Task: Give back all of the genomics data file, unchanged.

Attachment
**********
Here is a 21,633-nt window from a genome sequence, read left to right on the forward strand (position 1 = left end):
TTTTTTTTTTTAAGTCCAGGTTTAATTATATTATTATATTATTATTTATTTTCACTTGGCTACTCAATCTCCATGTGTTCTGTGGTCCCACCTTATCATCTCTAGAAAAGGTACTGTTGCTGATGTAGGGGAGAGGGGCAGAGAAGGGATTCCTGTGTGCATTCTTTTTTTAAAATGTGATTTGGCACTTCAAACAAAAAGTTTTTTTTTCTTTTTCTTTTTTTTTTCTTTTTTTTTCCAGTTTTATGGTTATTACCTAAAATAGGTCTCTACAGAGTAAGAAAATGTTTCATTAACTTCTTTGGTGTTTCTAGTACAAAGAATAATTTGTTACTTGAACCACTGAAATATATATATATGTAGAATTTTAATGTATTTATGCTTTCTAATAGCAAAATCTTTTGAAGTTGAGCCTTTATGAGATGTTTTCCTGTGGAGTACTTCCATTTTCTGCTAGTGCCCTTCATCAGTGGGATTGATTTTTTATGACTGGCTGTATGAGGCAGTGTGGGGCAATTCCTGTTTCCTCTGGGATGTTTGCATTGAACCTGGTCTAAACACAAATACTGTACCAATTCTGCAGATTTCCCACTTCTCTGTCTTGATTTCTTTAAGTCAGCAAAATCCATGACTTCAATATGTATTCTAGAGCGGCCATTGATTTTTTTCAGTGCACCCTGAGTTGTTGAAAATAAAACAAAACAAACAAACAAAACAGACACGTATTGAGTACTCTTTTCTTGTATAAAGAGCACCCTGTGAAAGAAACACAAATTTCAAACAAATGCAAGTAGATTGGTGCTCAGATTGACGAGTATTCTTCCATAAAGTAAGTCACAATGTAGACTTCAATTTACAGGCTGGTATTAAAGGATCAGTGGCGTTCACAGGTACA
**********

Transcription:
Here is a 21,633-nt window from a genome sequence, read left to right on the forward strand (position 1 = left end):
TTTTTTTTTTTAAGTCCAGGTTTAATTATATTATTATATTATTATTTATTTTCACTTGGCTACTCAATCTCCATGTGTTCTGTGGTCCCACCTTATCATCTCTAGAAAAGGTACTGTTGCTGATGTAGGGGAGAGGGGCAGAGAAGGGATTCCTGTGTGCATTCTTTTTTTAAAATGTGATTTGGCACTTCAAACAAAAAGTTTTTTTTTCTTTTTCTTTTTTTTTTCTTTTTTTTTCCAGTTTTATGGTTATTACCTAAAATAGGTCTCTACAGAGTAAGAAAATGTTTCATTAACTTCTTTGGTGTTTCTAGTACAAAGAATAATTTGTTACTTGAACCACTGAAATATATATATATGTAGAATTTTAATGTATTTATGCTTTCTAATAGCAAAATCTTTTGAAGTTGAGCCTTTATGAGATGTTTTCCTGTGGAGTACTTCCATTTTCTGCTAGTGCCCTTCATCAGTGGGATTGATTTTTTATGACTGGCTGTATGAGGCAGTGTGGGGCAATTCCTGTTTCCTCTGGGATGTTTGCATTGAACCTGGTCTAAACACAAATACTGTACCAATTCTGCAGATTTCCCACTTCTCTGTCTTGATTTCTTTAAGTCAGCAAAATCCATGACTTCAATATGTATTCTAGAGCGGCCATTGATTTTTTTCAGTGCACCCTGAGTTGTTGAAAATAAAACAAAACAAACAAACAAAACAGACACGTATTGAGTACTCTTTTCTTGTATAAAGAGCACCCTGTGAAAGAAACACAAATTTCAAACAAATGCAAGTAGATTGGTGCTCAGATTGACGAGTATTCTTCCATAAAGTAAGTCACAATGTAGACTTCAATTTACAGGCTGGTATTAAAGGATCAGTGGCGTTCACAGGTACA